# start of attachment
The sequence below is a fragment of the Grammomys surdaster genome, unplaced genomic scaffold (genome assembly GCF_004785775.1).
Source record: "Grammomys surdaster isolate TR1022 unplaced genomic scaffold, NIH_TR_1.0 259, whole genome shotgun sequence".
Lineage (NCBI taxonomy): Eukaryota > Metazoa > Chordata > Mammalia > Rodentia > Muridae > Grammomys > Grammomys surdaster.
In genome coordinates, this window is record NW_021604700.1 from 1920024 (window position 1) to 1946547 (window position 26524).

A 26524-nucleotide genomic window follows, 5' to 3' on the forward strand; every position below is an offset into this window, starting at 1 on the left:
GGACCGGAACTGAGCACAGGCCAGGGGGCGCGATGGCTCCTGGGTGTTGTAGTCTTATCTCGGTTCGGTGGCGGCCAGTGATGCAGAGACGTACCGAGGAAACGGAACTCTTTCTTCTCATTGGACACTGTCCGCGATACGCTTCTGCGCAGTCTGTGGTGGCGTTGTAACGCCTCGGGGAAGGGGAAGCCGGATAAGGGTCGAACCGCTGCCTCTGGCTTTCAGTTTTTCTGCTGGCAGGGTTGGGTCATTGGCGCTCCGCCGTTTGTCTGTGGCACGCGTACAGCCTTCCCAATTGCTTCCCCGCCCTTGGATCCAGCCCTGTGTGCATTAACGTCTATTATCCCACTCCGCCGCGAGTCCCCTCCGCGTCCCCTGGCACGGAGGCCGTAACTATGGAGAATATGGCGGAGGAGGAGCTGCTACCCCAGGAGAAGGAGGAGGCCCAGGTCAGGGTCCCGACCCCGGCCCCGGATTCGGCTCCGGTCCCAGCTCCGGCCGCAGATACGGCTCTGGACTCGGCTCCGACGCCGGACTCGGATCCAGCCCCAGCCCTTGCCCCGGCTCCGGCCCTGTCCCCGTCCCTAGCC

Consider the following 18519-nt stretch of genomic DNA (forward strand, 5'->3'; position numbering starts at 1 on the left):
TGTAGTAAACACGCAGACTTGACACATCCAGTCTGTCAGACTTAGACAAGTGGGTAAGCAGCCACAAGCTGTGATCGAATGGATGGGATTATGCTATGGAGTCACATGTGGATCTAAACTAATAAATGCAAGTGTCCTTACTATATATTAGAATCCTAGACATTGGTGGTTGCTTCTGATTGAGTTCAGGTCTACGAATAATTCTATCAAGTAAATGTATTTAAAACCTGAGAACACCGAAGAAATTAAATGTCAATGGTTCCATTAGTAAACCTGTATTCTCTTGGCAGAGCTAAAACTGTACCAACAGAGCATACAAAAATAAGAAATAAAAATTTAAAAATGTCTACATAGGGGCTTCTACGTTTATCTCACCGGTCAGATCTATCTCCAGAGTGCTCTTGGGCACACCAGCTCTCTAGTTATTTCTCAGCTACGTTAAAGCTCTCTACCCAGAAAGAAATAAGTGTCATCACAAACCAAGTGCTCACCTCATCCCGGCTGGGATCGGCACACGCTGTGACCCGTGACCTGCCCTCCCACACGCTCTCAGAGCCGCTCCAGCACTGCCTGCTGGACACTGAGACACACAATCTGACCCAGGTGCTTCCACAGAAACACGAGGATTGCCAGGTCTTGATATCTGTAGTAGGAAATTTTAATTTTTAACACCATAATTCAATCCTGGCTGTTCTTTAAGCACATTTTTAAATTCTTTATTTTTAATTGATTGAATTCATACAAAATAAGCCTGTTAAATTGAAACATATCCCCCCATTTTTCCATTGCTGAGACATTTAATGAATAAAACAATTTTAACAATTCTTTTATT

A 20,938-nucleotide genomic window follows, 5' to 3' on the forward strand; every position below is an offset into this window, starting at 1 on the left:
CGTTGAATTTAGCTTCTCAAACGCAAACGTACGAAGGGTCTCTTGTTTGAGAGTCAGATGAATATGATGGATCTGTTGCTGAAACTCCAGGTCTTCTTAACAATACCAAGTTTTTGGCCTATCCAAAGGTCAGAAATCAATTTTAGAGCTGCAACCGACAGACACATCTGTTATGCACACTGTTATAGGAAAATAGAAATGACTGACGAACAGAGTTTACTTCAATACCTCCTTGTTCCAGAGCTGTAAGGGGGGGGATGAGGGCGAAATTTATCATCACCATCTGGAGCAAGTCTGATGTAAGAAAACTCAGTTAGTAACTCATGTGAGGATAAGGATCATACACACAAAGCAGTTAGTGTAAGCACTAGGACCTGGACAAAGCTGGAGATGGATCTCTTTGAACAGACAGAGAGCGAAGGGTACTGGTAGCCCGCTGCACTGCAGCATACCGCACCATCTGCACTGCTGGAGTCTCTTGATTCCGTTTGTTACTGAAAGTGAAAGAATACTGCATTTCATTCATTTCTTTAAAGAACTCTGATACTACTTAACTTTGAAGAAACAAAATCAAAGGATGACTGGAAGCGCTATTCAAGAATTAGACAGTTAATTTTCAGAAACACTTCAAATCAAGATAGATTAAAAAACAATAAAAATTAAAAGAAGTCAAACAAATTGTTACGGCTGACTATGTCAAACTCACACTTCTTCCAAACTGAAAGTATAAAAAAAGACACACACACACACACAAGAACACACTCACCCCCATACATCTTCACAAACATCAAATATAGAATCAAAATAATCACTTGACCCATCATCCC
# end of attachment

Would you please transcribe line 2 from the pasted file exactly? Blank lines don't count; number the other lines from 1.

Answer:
Source record: "Grammomys surdaster isolate TR1022 unplaced genomic scaffold, NIH_TR_1.0 259, whole genome shotgun sequence".